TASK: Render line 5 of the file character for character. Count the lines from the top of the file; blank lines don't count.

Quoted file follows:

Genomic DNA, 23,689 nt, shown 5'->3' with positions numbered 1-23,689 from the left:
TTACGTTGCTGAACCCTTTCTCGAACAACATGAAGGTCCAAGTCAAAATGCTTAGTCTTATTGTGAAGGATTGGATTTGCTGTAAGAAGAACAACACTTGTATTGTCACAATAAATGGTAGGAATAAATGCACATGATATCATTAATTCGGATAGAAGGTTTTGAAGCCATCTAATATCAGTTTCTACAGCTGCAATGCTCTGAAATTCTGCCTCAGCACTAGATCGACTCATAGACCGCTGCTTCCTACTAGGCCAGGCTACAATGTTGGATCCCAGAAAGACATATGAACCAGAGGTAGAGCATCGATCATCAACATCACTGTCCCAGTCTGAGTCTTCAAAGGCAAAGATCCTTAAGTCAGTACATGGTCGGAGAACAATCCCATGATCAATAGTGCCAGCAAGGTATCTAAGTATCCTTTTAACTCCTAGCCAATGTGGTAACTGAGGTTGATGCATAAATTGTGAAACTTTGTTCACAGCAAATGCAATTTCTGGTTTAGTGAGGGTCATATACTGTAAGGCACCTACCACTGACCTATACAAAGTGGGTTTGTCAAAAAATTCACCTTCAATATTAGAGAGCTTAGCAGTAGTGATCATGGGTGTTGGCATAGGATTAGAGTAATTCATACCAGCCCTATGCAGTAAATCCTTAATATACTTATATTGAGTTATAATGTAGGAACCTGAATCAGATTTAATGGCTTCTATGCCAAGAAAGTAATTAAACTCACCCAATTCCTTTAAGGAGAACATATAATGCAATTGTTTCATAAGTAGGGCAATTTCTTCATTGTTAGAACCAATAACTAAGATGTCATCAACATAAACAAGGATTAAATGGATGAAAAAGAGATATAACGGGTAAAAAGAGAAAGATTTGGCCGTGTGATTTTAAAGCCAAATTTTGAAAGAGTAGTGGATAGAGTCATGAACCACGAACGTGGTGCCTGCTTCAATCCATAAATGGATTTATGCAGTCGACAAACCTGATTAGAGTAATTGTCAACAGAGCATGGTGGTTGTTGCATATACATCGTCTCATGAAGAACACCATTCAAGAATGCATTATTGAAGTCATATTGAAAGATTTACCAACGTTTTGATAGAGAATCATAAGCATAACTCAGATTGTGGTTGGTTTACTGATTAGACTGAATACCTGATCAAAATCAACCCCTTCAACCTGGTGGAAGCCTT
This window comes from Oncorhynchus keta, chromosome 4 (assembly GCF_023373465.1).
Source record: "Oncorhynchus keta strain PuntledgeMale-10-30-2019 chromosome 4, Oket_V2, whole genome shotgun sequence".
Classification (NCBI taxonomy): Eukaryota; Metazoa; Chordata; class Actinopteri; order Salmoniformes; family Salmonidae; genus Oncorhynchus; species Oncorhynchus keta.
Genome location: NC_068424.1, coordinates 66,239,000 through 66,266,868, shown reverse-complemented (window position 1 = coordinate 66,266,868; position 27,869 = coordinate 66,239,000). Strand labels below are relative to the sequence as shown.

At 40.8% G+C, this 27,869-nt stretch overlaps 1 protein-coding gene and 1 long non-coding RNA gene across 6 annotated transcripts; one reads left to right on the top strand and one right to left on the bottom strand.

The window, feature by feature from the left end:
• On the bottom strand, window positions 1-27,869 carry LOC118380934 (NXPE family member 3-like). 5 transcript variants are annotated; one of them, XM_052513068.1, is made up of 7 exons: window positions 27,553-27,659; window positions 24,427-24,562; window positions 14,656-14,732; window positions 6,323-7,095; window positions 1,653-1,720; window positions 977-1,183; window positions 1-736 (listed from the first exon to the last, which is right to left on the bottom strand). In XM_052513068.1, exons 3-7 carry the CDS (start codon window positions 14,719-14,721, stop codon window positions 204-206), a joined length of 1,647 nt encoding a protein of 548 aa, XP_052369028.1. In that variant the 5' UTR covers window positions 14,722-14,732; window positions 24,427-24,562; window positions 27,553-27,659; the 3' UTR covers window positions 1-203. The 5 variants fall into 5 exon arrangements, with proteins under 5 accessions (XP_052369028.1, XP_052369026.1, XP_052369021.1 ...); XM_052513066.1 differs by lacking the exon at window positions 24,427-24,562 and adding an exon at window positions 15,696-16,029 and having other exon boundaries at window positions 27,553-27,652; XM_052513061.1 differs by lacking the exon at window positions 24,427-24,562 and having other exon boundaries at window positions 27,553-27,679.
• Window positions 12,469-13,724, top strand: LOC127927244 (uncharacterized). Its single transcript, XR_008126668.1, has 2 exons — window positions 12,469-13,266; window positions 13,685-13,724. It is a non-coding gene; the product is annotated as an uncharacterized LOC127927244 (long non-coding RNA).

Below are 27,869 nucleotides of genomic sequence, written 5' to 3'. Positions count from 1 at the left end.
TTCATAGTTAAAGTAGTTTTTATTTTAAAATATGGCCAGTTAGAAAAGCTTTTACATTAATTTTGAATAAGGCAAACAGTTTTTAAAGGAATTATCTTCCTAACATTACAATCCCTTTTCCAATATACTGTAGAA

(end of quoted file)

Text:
Classification (NCBI taxonomy): Eukaryota; Metazoa; Chordata; class Actinopteri; order Salmoniformes; family Salmonidae; genus Oncorhynchus; species Oncorhynchus keta.